Organisations utilise these components to align their IT goals with business objectives, ensuring that IT investments contribute to business success. Ultimately, COBIT helps organisations enhance transparency, accountability, and performance in their IT efforts.


The HITRUST Common Security Framework (CSF) is a certifiable framework that offers organisations a flexible approach to regulatory compliance and risk management. This framework incorporates controls and standards such as ISO, NIST, HIPAA, and GDPR, making it adaptable to various industries.

8. CCM

The Cloud Security Alliance (CSA) developed the Cloud Control Matrix (CCM) as a cloud-specific security controls framework. These controls are categorised into various domains, including governance, risk, and compliance, all of which help maintain the security and compliance of cloud services.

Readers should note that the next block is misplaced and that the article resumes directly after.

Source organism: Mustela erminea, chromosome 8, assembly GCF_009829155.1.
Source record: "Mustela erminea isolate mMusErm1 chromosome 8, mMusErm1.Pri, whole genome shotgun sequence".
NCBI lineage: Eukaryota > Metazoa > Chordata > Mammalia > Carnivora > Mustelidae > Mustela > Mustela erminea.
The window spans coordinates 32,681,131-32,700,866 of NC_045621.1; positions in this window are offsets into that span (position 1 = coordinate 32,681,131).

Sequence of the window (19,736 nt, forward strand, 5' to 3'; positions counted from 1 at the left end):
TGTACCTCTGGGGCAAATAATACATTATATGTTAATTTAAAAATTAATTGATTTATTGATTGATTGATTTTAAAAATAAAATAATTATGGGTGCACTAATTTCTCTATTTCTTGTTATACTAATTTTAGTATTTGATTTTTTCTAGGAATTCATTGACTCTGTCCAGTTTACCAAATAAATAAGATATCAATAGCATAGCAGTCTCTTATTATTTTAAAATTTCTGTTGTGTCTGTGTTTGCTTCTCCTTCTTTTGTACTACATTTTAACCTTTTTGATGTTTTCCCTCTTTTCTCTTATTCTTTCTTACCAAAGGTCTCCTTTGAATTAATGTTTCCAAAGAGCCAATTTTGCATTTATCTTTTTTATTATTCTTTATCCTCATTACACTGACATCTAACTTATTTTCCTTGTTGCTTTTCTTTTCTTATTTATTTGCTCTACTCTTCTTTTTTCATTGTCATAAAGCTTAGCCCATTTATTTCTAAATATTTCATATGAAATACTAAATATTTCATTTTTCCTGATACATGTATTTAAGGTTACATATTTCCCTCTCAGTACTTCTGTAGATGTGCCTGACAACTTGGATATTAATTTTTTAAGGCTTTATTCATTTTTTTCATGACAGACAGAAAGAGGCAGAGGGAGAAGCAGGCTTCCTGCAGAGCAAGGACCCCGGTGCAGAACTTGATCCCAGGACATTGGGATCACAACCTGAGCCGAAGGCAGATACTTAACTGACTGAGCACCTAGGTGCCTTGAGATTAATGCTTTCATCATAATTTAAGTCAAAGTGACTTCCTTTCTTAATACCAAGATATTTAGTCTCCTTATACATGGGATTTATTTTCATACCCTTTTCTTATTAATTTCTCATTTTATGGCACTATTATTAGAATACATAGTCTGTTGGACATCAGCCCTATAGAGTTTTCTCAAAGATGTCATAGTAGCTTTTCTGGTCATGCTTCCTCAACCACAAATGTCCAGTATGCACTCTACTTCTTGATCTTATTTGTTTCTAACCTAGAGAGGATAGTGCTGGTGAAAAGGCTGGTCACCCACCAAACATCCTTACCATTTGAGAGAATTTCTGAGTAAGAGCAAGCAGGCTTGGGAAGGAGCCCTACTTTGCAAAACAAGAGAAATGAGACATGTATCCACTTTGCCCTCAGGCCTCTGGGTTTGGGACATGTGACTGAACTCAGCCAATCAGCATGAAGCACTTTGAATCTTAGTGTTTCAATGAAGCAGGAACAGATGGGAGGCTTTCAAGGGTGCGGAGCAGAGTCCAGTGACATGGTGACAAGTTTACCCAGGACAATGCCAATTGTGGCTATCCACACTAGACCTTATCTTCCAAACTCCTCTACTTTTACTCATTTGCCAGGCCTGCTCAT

The CCM serves as a thorough reference for cloud service providers to establish robust security controls aligned with industry standards and best practices. Customers can leverage the CCM to gain insight into the security controls of the cloud services they use, enabling them to make informed decisions regarding their data security and compliance needs.

9. CMMC 2.0

The Department of Defence (DoD) created the Cybersecurity Maturity Model Certification (CMMC) 2.0 framework to enhance the cyber security posture of the Defence Industrial Base (DIB). The CMMC 2.0 framework outlines five levels of maturity, ranging from basic cyber hygiene practices at Level 1 to advanced cyber security capabilities at Level 5. Each level prescribes specific practices and processes that organisations must implement to attain that level of maturity.

Organisations seeking CMMC certification undergo assessments by certified third-party assessment organisations to verify their adherence to these practices. This certification process is essential for companies engaging with the DoD to ensure they meet the necessary cyber security standards for safeguarding sensitive information.

10. Cyber Essentials